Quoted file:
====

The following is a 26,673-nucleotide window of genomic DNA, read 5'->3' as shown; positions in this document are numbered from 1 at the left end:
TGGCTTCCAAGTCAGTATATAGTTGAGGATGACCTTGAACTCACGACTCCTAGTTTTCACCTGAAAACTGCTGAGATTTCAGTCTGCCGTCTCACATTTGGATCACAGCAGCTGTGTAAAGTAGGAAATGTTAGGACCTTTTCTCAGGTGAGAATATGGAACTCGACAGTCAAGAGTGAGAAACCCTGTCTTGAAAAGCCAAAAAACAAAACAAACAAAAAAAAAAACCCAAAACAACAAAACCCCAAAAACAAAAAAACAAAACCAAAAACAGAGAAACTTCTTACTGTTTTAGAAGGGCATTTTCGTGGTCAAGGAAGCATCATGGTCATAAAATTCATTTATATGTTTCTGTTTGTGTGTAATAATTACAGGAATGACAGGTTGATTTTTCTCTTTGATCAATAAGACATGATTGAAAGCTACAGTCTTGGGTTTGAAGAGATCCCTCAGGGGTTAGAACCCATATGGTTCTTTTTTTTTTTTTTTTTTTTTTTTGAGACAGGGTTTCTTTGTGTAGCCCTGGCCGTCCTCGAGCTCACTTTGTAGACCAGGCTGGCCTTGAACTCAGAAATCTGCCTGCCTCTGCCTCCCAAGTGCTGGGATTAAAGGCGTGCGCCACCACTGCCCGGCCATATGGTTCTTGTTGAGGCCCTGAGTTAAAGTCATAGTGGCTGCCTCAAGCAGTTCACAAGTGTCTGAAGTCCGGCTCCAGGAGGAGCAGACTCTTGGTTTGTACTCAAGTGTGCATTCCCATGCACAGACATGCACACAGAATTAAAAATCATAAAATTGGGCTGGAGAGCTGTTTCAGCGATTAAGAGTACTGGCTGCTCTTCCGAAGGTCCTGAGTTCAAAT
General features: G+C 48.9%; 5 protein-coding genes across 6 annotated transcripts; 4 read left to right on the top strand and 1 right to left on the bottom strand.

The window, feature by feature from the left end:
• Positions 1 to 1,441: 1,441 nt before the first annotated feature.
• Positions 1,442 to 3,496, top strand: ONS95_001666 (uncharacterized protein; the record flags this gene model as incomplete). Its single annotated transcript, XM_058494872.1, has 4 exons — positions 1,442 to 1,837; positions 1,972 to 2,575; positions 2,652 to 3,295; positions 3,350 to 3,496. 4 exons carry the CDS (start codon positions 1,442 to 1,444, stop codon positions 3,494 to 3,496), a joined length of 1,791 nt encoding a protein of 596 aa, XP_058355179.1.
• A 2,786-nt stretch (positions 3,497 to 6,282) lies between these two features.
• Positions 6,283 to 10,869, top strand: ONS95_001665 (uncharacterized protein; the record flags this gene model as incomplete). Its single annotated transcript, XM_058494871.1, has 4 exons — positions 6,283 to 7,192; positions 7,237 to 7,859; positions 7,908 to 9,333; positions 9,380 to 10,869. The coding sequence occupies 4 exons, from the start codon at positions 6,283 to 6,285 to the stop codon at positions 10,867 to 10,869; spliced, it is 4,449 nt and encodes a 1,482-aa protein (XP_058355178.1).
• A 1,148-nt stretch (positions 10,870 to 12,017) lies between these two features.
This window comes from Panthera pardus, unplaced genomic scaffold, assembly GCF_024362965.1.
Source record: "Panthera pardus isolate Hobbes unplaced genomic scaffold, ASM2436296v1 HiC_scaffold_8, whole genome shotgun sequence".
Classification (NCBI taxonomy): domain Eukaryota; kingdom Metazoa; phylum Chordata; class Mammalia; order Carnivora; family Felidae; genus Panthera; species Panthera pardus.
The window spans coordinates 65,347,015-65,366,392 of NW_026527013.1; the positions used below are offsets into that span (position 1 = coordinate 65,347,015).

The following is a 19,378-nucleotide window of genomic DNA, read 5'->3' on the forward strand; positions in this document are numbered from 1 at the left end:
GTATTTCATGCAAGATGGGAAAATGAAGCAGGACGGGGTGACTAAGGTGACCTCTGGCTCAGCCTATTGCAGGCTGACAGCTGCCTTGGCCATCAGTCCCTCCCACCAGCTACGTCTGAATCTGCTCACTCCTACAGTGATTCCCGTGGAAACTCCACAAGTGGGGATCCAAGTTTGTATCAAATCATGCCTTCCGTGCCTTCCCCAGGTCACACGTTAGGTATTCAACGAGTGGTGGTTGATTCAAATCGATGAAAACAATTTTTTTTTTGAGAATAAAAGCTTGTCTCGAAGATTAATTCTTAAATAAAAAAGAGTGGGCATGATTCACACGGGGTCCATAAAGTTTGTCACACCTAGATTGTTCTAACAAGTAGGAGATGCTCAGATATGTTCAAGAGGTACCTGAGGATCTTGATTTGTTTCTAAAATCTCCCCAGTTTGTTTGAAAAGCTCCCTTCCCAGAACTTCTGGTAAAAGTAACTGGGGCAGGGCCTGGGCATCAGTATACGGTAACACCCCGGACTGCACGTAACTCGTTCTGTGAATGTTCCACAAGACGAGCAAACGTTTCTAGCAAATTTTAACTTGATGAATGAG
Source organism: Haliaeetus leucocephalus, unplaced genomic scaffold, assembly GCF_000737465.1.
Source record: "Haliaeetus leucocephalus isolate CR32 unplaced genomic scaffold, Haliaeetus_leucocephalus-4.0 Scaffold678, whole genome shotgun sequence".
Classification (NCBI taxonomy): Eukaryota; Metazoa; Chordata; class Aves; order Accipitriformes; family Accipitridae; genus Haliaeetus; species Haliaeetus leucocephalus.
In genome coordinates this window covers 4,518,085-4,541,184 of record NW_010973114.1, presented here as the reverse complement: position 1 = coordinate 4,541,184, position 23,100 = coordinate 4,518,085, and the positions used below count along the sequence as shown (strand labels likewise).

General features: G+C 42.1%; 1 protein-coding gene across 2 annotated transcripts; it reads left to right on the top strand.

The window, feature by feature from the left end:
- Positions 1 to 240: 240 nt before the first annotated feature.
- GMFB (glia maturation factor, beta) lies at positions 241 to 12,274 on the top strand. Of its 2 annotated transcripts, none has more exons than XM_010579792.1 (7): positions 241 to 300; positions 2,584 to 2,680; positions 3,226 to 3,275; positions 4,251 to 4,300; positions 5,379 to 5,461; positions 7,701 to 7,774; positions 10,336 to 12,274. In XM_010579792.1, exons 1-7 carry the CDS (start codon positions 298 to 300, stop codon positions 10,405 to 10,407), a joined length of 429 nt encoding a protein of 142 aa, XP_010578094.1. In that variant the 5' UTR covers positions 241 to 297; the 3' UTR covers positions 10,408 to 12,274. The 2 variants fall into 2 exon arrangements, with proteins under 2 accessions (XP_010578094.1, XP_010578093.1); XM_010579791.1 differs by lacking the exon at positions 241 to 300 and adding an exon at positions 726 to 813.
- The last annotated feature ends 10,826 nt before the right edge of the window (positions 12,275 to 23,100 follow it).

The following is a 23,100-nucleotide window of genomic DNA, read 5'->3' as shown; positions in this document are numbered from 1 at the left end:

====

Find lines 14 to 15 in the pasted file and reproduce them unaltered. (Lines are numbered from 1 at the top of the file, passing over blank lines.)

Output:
The following is a 19,378-nucleotide window of genomic DNA, read 5'->3' on the forward strand; positions in this document are numbered from 1 at the left end:
GTATTTCATGCAAGATGGGAAAATGAAGCAGGACGGGGTGACTAAGGTGACCTCTGGCTCAGCCTATTGCAGGCTGACAGCTGCCTTGGCCATCAGTCCCTCCCACCAGCTACGTCTGAATCTGCTCACTCCTACAGTGATTCCCGTGGAAACTCCACAAGTGGGGATCCAAGTTTGTATCAAATCATGCCTTCCGTGCCTTCCCCAGGTCACACGTTAGGTATTCAACGAGTGGTGGTTGATTCAAATCGATGAAAACAATTTTTTTTTTGAGAATAAAAGCTTGTCTCGAAGATTAATTCTTAAATAAAAAAGAGTGGGCATGATTCACACGGGGTCCATAAAGTTTGTCACACCTAGATTGTTCTAACAAGTAGGAGATGCTCAGATATGTTCAAGAGGTACCTGAGGATCTTGATTTGTTTCTAAAATCTCCCCAGTTTGTTTGAAAAGCTCCCTTCCCAGAACTTCTGGTAAAAGTAACTGGGGCAGGGCCTGGGCATCAGTATACGGTAACACCCCGGACTGCACGTAACTCGTTCTGTGAATGTTCCACAAGACGAGCAAACGTTTCTAGCAAATTTTAACTTGATGAATGAG